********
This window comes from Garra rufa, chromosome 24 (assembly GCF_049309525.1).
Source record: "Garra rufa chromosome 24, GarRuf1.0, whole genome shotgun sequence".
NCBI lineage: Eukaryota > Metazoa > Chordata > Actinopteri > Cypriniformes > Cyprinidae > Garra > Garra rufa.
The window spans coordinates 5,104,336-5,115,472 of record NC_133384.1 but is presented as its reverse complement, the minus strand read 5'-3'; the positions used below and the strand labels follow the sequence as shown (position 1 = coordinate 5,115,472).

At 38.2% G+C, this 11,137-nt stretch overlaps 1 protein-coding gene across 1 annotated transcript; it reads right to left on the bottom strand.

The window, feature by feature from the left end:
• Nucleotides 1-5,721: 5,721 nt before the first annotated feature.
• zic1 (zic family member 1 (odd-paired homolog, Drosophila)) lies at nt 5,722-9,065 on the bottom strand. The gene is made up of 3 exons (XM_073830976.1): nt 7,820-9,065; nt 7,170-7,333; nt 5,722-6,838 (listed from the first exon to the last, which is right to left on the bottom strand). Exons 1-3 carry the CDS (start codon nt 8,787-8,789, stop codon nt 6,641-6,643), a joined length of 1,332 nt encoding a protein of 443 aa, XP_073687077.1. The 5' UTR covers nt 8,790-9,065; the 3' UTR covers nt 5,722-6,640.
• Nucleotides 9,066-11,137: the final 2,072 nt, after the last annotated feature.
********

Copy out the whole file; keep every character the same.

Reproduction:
This window comes from Garra rufa, chromosome 24 (assembly GCF_049309525.1).
Source record: "Garra rufa chromosome 24, GarRuf1.0, whole genome shotgun sequence".
NCBI lineage: Eukaryota > Metazoa > Chordata > Actinopteri > Cypriniformes > Cyprinidae > Garra > Garra rufa.
The window spans coordinates 5,104,336-5,115,472 of record NC_133384.1 but is presented as its reverse complement, the minus strand read 5'-3'; the positions used below and the strand labels follow the sequence as shown (position 1 = coordinate 5,115,472).

At 38.2% G+C, this 11,137-nt stretch overlaps 1 protein-coding gene across 1 annotated transcript; it reads right to left on the bottom strand.

The window, feature by feature from the left end:
• Nucleotides 1-5,721: 5,721 nt before the first annotated feature.
• zic1 (zic family member 1 (odd-paired homolog, Drosophila)) lies at nt 5,722-9,065 on the bottom strand. The gene is made up of 3 exons (XM_073830976.1): nt 7,820-9,065; nt 7,170-7,333; nt 5,722-6,838 (listed from the first exon to the last, which is right to left on the bottom strand). Exons 1-3 carry the CDS (start codon nt 8,787-8,789, stop codon nt 6,641-6,643), a joined length of 1,332 nt encoding a protein of 443 aa, XP_073687077.1. The 5' UTR covers nt 8,790-9,065; the 3' UTR covers nt 5,722-6,640.
• Nucleotides 9,066-11,137: the final 2,072 nt, after the last annotated feature.